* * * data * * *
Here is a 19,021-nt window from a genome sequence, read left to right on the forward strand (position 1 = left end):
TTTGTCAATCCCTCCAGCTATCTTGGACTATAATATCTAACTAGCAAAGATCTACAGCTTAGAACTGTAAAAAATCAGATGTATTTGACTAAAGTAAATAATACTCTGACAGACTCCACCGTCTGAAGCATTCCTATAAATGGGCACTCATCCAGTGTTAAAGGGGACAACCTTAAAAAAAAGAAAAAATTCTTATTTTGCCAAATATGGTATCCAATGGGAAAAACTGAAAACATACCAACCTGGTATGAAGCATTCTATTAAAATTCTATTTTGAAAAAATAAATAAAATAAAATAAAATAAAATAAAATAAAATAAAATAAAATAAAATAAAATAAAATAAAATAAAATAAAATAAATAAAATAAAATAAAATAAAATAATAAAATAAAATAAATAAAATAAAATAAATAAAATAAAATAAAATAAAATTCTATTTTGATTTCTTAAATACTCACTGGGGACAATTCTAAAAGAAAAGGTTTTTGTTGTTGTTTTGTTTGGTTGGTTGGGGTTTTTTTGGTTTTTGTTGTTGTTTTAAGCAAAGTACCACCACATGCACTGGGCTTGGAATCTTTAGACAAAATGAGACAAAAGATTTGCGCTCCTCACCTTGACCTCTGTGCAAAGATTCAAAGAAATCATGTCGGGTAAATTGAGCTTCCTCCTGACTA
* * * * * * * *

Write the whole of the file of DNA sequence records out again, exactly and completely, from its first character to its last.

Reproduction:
Here is a 19,021-nt window from a genome sequence, read left to right on the forward strand (position 1 = left end):
TTTGTCAATCCCTCCAGCTATCTTGGACTATAATATCTAACTAGCAAAGATCTACAGCTTAGAACTGTAAAAAATCAGATGTATTTGACTAAAGTAAATAATACTCTGACAGACTCCACCGTCTGAAGCATTCCTATAAATGGGCACTCATCCAGTGTTAAAGGGGACAACCTTAAAAAAAAGAAAAAATTCTTATTTTGCCAAATATGGTATCCAATGGGAAAAACTGAAAACATACCAACCTGGTATGAAGCATTCTATTAAAATTCTATTTTGAAAAAATAAATAAAATAAAATAAAATAAAATAAAATAAAATAAAATAAAATAAAATAAAATAAAATAAAATAAAATAAAATAAATAAAATAAAATAAAATAAAATAATAAAATAAAATAAATAAAATAAAATAAATAAAATAAAATAAAATAAAATTCTATTTTGATTTCTTAAATACTCACTGGGGACAATTCTAAAAGAAAAGGTTTTTGTTGTTGTTTTGTTTGGTTGGTTGGGGTTTTTTTGGTTTTTGTTGTTGTTTTAAGCAAAGTACCACCACATGCACTGGGCTTGGAATCTTTAGACAAAATGAGACAAAAGATTTGCGCTCCTCACCTTGACCTCTGTGCAAAGATTCAAAGAAATCATGTCGGGTAAATTGAGCTTCCTCCTGACTA